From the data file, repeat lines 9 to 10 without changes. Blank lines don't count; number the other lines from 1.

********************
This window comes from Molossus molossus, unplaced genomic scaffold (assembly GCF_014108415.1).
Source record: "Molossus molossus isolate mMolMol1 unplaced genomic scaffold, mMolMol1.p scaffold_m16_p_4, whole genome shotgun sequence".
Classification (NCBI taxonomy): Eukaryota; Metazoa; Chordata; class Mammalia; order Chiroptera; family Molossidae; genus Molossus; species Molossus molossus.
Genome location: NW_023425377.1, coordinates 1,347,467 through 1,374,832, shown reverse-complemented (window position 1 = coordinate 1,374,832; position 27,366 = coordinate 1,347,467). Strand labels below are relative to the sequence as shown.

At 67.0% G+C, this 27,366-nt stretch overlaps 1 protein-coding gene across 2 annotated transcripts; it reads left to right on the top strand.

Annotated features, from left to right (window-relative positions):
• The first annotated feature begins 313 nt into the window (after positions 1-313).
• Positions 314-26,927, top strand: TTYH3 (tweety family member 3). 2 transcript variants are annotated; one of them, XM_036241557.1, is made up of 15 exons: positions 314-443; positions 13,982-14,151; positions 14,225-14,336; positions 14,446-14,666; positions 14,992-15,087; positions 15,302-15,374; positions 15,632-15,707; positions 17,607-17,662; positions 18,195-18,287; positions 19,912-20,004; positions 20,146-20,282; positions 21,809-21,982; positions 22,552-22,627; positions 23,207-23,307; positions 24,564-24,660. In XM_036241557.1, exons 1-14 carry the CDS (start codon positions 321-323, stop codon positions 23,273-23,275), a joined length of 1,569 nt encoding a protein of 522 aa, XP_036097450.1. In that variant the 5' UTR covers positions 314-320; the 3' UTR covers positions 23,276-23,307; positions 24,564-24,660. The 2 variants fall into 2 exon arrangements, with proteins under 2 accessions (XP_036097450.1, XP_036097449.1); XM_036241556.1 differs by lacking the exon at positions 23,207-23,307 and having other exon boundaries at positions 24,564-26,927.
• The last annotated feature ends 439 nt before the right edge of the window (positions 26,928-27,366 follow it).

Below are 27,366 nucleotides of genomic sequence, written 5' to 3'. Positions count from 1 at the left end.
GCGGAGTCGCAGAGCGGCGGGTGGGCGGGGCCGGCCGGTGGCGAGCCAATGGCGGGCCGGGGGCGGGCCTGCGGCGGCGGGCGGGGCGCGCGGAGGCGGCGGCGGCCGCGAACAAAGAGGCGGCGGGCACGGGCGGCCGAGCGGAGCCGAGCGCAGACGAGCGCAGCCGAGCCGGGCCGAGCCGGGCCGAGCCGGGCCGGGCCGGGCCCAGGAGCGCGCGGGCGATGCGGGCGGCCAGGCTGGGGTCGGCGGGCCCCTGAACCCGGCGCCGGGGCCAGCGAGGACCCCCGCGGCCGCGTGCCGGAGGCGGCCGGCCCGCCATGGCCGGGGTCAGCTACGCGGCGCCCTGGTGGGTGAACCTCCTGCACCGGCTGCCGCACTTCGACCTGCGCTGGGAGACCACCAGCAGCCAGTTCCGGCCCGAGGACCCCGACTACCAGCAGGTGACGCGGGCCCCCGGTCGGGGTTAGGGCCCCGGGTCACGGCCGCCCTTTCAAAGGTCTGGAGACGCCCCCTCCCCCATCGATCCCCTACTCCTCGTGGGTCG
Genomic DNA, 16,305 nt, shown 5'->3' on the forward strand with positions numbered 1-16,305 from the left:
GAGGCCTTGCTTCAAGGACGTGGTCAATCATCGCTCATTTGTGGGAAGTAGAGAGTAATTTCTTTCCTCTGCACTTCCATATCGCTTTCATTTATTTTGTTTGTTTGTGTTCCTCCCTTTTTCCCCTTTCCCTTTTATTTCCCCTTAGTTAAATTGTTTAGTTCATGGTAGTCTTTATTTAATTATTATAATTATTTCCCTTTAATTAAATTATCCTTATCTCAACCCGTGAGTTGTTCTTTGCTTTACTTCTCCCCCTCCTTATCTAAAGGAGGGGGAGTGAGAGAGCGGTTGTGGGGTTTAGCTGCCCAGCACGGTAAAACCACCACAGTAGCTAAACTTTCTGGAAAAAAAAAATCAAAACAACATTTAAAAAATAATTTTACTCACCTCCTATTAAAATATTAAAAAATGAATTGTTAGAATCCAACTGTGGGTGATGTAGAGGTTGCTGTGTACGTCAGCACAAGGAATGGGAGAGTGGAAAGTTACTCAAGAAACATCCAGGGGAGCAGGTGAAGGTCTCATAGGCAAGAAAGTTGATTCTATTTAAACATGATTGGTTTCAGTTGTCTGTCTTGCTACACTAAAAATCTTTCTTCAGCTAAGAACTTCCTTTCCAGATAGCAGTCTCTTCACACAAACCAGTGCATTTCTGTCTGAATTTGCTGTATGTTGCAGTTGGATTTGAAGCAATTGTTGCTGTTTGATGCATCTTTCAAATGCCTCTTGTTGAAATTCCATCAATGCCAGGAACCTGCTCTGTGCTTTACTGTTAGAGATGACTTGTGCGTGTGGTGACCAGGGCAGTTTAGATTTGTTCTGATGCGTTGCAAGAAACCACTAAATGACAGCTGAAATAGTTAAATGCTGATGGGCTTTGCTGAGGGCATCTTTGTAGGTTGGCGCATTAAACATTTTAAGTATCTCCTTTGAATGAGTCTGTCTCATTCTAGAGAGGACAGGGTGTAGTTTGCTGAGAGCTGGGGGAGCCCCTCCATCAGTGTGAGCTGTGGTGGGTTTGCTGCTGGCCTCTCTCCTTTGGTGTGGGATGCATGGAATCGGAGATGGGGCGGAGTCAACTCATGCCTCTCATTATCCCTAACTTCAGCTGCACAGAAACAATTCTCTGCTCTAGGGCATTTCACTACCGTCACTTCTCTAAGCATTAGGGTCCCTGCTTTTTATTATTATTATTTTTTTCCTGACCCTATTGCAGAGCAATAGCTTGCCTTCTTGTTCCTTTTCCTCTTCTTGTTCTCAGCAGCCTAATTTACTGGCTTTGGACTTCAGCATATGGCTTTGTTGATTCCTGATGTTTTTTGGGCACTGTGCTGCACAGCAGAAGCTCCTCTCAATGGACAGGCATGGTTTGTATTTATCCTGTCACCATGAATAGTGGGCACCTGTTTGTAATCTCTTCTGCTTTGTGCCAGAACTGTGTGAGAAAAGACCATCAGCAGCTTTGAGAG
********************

• The last annotated feature ends 439 nt before the right edge of the window (positions 26,928-27,366 follow it).

Below are 27,366 nucleotides of genomic sequence, written 5' to 3'. Positions count from 1 at the left end.